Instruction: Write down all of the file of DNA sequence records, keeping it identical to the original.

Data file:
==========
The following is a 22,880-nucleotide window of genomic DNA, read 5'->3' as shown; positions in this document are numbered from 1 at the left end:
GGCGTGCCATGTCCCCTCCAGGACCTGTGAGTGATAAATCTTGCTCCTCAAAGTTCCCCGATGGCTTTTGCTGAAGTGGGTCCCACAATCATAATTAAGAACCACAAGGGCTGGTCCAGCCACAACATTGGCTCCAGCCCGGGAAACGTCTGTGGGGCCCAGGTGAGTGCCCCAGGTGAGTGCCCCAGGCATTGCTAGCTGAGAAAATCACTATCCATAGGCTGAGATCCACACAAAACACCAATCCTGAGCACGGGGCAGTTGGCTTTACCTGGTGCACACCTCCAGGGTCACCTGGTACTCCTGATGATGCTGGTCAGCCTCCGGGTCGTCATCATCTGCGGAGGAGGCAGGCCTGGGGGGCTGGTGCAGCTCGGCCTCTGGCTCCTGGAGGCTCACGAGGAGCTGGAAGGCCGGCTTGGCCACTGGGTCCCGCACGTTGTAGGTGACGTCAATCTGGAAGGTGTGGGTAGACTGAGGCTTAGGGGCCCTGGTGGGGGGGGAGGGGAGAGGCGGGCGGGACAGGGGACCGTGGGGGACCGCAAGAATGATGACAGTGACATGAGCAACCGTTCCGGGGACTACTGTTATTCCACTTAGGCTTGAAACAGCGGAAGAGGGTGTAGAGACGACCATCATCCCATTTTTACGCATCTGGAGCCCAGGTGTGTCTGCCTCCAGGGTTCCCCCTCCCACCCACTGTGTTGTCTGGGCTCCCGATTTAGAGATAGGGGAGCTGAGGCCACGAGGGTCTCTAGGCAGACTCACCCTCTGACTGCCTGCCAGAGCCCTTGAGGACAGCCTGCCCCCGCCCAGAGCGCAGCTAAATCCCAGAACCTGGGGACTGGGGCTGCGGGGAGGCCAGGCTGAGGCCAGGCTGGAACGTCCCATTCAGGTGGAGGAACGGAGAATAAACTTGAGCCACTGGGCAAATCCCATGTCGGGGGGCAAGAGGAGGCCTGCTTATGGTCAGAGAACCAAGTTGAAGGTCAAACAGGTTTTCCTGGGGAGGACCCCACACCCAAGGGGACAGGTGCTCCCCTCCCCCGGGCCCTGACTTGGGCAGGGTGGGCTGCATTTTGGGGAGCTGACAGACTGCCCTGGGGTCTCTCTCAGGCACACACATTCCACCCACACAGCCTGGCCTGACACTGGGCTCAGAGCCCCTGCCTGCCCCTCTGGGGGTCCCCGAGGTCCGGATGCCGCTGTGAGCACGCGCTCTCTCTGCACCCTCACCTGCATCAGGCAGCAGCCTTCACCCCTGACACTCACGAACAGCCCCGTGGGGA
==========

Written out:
The following is a 22,880-nucleotide window of genomic DNA, read 5'->3' as shown; positions in this document are numbered from 1 at the left end:
GGCGTGCCATGTCCCCTCCAGGACCTGTGAGTGATAAATCTTGCTCCTCAAAGTTCCCCGATGGCTTTTGCTGAAGTGGGTCCCACAATCATAATTAAGAACCACAAGGGCTGGTCCAGCCACAACATTGGCTCCAGCCCGGGAAACGTCTGTGGGGCCCAGGTGAGTGCCCCAGGTGAGTGCCCCAGGCATTGCTAGCTGAGAAAATCACTATCCATAGGCTGAGATCCACACAAAACACCAATCCTGAGCACGGGGCAGTTGGCTTTACCTGGTGCACACCTCCAGGGTCACCTGGTACTCCTGATGATGCTGGTCAGCCTCCGGGTCGTCATCATCTGCGGAGGAGGCAGGCCTGGGGGGCTGGTGCAGCTCGGCCTCTGGCTCCTGGAGGCTCACGAGGAGCTGGAAGGCCGGCTTGGCCACTGGGTCCCGCACGTTGTAGGTGACGTCAATCTGGAAGGTGTGGGTAGACTGAGGCTTAGGGGCCCTGGTGGGGGGGGAGGGGAGAGGCGGGCGGGACAGGGGACCGTGGGGGACCGCAAGAATGATGACAGTGACATGAGCAACCGTTCCGGGGACTACTGTTATTCCACTTAGGCTTGAAACAGCGGAAGAGGGTGTAGAGACGACCATCATCCCATTTTTACGCATCTGGAGCCCAGGTGTGTCTGCCTCCAGGGTTCCCCCTCCCACCCACTGTGTTGTCTGGGCTCCCGATTTAGAGATAGGGGAGCTGAGGCCACGAGGGTCTCTAGGCAGACTCACCCTCTGACTGCCTGCCAGAGCCCTTGAGGACAGCCTGCCCCCGCCCAGAGCGCAGCTAAATCCCAGAACCTGGGGACTGGGGCTGCGGGGAGGCCAGGCTGAGGCCAGGCTGGAACGTCCCATTCAGGTGGAGGAACGGAGAATAAACTTGAGCCACTGGGCAAATCCCATGTCGGGGGGCAAGAGGAGGCCTGCTTATGGTCAGAGAACCAAGTTGAAGGTCAAACAGGTTTTCCTGGGGAGGACCCCACACCCAAGGGGACAGGTGCTCCCCTCCCCCGGGCCCTGACTTGGGCAGGGTGGGCTGCATTTTGGGGAGCTGACAGACTGCCCTGGGGTCTCTCTCAGGCACACACATTCCACCCACACAGCCTGGCCTGACACTGGGCTCAGAGCCCCTGCCTGCCCCTCTGGGGGTCCCCGAGGTCCGGATGCCGCTGTGAGCACGCGCTCTCTCTGCACCCTCACCTGCATCAGGCAGCAGCCTTCACCCCTGACACTCACGAACAGCCCCGTGGGGA